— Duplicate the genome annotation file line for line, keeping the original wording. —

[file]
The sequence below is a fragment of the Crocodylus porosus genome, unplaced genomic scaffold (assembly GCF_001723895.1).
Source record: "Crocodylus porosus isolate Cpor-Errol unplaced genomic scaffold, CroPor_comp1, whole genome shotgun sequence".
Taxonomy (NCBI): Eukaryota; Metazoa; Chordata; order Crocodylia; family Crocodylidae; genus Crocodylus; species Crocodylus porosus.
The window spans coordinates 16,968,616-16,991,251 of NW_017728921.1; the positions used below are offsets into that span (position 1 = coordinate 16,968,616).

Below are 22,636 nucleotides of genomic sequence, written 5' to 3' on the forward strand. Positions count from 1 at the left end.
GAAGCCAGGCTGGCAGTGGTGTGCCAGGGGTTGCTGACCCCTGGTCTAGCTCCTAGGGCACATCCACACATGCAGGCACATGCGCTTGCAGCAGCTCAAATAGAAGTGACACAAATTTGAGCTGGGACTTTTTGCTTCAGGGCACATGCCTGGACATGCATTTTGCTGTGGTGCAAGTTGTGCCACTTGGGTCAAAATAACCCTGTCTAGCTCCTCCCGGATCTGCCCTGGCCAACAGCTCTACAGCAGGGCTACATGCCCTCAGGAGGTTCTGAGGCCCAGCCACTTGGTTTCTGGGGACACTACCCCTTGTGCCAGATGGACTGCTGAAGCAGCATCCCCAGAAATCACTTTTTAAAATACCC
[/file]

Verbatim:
The sequence below is a fragment of the Crocodylus porosus genome, unplaced genomic scaffold (assembly GCF_001723895.1).
Source record: "Crocodylus porosus isolate Cpor-Errol unplaced genomic scaffold, CroPor_comp1, whole genome shotgun sequence".
Taxonomy (NCBI): Eukaryota; Metazoa; Chordata; order Crocodylia; family Crocodylidae; genus Crocodylus; species Crocodylus porosus.
The window spans coordinates 16,968,616-16,991,251 of NW_017728921.1; the positions used below are offsets into that span (position 1 = coordinate 16,968,616).

Below are 22,636 nucleotides of genomic sequence, written 5' to 3' on the forward strand. Positions count from 1 at the left end.
GAAGCCAGGCTGGCAGTGGTGTGCCAGGGGTTGCTGACCCCTGGTCTAGCTCCTAGGGCACATCCACACATGCAGGCACATGCGCTTGCAGCAGCTCAAATAGAAGTGACACAAATTTGAGCTGGGACTTTTTGCTTCAGGGCACATGCCTGGACATGCATTTTGCTGTGGTGCAAGTTGTGCCACTTGGGTCAAAATAACCCTGTCTAGCTCCTCCCGGATCTGCCCTGGCCAACAGCTCTACAGCAGGGCTACATGCCCTCAGGAGGTTCTGAGGCCCAGCCACTTGGTTTCTGGGGACACTACCCCTTGTGCCAGATGGACTGCTGAAGCAGCATCCCCAGAAATCACTTTTTAAAATACCC